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Given random variables $Y, Z, X_1, X_2$

Is there some relation between

  • $Y $ and $Z$ are conditionally independent given $(X_1, X_2)$
  • $Y $ and $Z$ are conditionally independent given $X_1$, and given $X_2$

My guess is that the former implies the latter, but not vice versa, since the sigma algebras generated by the random variables $\sigma(X_1),\sigma(X_2) \subseteq \sigma(X_1, X_2)$?

When will they become equivalent?

Is there some reference which state properties of conditional independence? Thanks!

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Let $Y$, $X_1$ and $X_2$ be independent random variables with uniform distribution on $[0,1]$.

Now let $$Z=X_1+X_2+Y\mod 1.$$

Then the random variables $Z$ and $Y$ are independent conditionally on $X_1$ and conditionally on $X_2$ but clearly not conditional on $X_1$ and $X_2$. So the second condition does not imply the first one.

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  • $\begingroup$ Thanks! Do you think the first imply the second? $\endgroup$ – Tim Mar 4 '14 at 21:31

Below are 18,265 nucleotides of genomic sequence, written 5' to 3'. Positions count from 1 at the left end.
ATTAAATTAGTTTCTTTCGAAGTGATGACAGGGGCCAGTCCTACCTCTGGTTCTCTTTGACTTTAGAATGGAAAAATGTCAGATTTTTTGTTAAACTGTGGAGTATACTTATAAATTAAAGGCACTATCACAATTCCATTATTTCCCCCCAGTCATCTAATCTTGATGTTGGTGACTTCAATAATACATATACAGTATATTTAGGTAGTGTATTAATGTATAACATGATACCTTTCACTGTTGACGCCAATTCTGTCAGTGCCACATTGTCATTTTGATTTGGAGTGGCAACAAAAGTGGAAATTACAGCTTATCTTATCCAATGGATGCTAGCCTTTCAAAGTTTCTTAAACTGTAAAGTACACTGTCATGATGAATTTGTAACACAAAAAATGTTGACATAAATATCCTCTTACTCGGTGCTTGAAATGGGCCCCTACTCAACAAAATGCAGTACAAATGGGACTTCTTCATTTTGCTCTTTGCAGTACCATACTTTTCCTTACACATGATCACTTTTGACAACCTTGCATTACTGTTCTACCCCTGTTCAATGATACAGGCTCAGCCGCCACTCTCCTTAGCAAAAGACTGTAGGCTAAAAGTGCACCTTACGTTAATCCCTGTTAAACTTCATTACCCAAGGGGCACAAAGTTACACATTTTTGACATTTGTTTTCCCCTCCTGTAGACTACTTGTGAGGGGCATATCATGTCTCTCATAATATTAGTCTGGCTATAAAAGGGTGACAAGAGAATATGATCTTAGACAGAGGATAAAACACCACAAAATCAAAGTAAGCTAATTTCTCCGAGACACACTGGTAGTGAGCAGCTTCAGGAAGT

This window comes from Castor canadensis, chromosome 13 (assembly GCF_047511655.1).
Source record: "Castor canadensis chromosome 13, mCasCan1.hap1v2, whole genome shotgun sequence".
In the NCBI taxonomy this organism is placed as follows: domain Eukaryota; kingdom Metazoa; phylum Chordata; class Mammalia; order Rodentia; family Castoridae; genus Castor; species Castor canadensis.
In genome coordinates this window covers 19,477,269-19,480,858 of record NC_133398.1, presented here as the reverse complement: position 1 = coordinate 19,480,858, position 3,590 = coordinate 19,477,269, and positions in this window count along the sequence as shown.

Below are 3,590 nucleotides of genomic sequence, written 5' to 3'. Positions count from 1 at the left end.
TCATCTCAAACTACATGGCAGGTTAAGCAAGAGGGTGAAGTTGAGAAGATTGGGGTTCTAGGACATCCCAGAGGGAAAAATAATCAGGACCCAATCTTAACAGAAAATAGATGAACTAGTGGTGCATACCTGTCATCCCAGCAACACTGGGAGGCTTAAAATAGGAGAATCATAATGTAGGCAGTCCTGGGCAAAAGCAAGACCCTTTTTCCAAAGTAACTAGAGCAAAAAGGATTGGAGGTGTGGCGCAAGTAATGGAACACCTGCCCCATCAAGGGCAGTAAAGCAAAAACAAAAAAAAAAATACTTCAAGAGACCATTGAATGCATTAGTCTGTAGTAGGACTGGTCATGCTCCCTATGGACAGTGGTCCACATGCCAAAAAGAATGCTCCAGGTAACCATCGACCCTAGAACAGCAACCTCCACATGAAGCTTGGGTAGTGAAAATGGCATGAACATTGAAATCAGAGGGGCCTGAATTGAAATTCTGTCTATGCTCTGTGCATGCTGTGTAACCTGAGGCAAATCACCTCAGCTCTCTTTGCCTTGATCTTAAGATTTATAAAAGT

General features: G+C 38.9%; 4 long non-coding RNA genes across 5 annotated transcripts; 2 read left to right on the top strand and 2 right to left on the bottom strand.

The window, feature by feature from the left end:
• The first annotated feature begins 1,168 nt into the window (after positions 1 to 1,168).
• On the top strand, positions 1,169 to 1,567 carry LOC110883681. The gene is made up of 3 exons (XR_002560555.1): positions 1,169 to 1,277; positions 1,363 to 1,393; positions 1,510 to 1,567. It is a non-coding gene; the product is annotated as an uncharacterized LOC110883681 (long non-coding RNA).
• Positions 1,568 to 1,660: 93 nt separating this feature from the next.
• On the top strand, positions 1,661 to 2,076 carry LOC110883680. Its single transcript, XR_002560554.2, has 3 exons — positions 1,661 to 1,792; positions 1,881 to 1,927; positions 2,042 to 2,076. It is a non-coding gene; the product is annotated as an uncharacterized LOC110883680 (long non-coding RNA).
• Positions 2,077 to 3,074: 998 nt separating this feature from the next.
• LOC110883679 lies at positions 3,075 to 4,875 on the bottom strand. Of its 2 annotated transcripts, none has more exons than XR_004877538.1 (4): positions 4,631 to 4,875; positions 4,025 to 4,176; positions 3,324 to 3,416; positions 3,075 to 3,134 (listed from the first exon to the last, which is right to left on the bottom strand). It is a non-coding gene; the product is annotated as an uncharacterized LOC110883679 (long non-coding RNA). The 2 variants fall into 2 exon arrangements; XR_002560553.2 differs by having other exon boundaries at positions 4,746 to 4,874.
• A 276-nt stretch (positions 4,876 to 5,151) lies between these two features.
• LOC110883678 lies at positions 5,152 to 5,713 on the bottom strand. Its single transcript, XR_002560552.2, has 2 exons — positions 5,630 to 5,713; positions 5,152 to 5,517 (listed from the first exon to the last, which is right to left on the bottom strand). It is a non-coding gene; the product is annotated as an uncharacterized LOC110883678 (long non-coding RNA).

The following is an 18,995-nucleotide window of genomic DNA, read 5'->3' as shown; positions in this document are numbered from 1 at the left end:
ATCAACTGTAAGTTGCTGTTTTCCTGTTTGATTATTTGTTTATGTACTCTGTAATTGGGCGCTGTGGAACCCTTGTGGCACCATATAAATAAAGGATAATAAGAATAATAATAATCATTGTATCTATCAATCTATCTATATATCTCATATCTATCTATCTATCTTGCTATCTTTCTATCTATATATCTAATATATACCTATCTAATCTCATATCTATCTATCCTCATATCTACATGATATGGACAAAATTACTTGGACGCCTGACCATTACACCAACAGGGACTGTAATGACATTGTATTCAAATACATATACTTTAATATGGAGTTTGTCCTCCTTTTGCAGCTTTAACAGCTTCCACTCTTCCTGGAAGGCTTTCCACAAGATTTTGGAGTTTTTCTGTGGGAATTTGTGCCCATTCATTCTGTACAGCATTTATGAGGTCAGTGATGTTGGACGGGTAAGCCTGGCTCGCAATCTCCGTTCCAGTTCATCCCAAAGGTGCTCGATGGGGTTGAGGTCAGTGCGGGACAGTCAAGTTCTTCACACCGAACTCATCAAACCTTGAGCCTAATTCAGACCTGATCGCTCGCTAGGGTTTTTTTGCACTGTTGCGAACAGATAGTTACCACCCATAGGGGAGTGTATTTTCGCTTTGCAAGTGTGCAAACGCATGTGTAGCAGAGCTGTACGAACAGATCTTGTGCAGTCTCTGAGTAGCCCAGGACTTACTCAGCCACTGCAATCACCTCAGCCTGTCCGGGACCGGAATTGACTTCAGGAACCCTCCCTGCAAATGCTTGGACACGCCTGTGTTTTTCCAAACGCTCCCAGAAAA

• $\begingroup$ @Tim I have o think some more about it. $\endgroup$ – Michael Greinecker Mar 5 '14 at 6:49
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The first condition does not imply the second one. Take a constant random variable $X_1$. Then the conditional independence between $Y$ and $Z$ given $(X_1,X_2)$ is the conditional independence between $Y$ and $Z$ given $X_2$, and the conditional independence between $Y$ and $Z$ given $X_1$ is the independence between $Y$ and $Z$. It is possible that $Y$ and $Z$ are conditionally independent given $X_2$, but not independent.

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